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Coronary artery disease

The coronary arteries supply blood to the heart muscle itself. Damage to or blockage of a coronary artery can result in injury to the heart. Normally, blood flows through a coronary artery unimpeded. However, if the inner wall of a coronary artery becomes damaged, cholesterol plaque can build-up, progressively narrowing the available pathway through which blood can flow. Clotted blood attempting to traverse the blood vessel may find it tortuous and too narrow for passage, and the artery may become completely constricted or blocked-off. The blocked artery results in a lack of oxygen, or ischemia, to the part of the heart muscle that the artery supplies. The result is a heart attack.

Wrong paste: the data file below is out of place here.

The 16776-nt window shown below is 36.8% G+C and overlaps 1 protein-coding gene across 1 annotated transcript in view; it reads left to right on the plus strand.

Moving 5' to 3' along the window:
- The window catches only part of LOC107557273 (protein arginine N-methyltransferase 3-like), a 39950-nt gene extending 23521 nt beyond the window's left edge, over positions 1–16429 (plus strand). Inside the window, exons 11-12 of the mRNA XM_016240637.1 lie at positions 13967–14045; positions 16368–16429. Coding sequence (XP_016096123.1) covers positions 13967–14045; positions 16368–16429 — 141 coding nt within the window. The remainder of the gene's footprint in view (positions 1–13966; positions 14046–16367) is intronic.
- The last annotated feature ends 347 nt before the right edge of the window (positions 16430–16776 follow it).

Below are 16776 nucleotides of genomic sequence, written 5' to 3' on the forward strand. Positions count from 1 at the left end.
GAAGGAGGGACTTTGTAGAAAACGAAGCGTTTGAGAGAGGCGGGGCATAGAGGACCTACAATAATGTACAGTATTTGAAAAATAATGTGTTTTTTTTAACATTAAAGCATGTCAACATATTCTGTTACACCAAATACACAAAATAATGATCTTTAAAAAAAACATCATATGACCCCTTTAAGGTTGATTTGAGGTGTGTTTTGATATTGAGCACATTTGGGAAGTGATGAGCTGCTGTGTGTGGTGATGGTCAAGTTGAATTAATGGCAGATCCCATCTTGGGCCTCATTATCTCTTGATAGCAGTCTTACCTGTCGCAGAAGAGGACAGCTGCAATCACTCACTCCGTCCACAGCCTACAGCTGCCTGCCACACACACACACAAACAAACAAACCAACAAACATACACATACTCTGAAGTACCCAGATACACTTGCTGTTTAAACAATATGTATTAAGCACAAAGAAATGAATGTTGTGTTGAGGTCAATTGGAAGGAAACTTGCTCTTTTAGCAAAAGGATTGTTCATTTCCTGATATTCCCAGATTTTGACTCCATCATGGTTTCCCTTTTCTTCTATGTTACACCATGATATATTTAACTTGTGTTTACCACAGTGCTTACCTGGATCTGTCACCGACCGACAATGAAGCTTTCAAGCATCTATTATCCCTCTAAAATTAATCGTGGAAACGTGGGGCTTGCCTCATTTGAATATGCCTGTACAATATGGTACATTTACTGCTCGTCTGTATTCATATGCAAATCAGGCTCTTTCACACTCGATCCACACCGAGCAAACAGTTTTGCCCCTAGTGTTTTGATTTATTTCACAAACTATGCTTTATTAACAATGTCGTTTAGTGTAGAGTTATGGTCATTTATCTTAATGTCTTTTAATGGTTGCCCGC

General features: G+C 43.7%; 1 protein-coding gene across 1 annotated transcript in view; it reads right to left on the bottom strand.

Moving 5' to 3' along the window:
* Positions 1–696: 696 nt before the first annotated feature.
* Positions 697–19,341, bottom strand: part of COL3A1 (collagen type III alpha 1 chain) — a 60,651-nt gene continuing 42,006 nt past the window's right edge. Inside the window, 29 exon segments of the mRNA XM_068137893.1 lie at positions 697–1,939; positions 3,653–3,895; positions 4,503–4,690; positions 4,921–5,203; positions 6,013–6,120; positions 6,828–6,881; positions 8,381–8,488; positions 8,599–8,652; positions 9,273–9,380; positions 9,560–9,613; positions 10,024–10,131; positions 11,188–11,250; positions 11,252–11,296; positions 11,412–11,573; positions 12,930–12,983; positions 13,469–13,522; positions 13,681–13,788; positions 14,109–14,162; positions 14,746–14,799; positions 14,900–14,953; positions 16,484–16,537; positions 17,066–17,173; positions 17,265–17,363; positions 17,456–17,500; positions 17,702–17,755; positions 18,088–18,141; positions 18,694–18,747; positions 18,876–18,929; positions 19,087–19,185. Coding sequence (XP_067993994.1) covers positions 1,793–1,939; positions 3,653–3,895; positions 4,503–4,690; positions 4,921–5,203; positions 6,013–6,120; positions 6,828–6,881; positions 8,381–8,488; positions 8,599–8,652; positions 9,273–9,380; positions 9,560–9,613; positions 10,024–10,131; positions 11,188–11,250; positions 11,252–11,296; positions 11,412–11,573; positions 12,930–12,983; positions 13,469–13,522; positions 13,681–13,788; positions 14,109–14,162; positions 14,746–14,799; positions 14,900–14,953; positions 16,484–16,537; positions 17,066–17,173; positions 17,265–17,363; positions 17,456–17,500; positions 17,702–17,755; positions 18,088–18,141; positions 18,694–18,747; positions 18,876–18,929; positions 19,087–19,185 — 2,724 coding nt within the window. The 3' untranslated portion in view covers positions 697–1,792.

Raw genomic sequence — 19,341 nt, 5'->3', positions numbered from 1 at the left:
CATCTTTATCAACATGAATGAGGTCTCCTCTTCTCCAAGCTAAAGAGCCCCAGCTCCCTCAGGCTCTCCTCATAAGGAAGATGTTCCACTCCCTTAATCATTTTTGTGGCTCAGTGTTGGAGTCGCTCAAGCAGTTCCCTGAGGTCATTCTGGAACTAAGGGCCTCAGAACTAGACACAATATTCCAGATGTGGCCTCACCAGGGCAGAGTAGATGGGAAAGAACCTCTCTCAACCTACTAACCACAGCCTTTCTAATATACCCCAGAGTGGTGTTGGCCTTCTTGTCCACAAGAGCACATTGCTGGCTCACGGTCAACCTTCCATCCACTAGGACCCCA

Coronary artery disease

Review Date: 5/10/2019

Reviewed By: Linda J. Vorvick, MD, Clinical Associate Professor, Department of Family Medicine, UW Medicine, School of Medicine, University of Washington, Seattle, WA. Also reviewed by David Zieve, MD, MHA, Medical Director, Brenda Conaway, Editorial Director, and the A.D.A.M. Editorial team.

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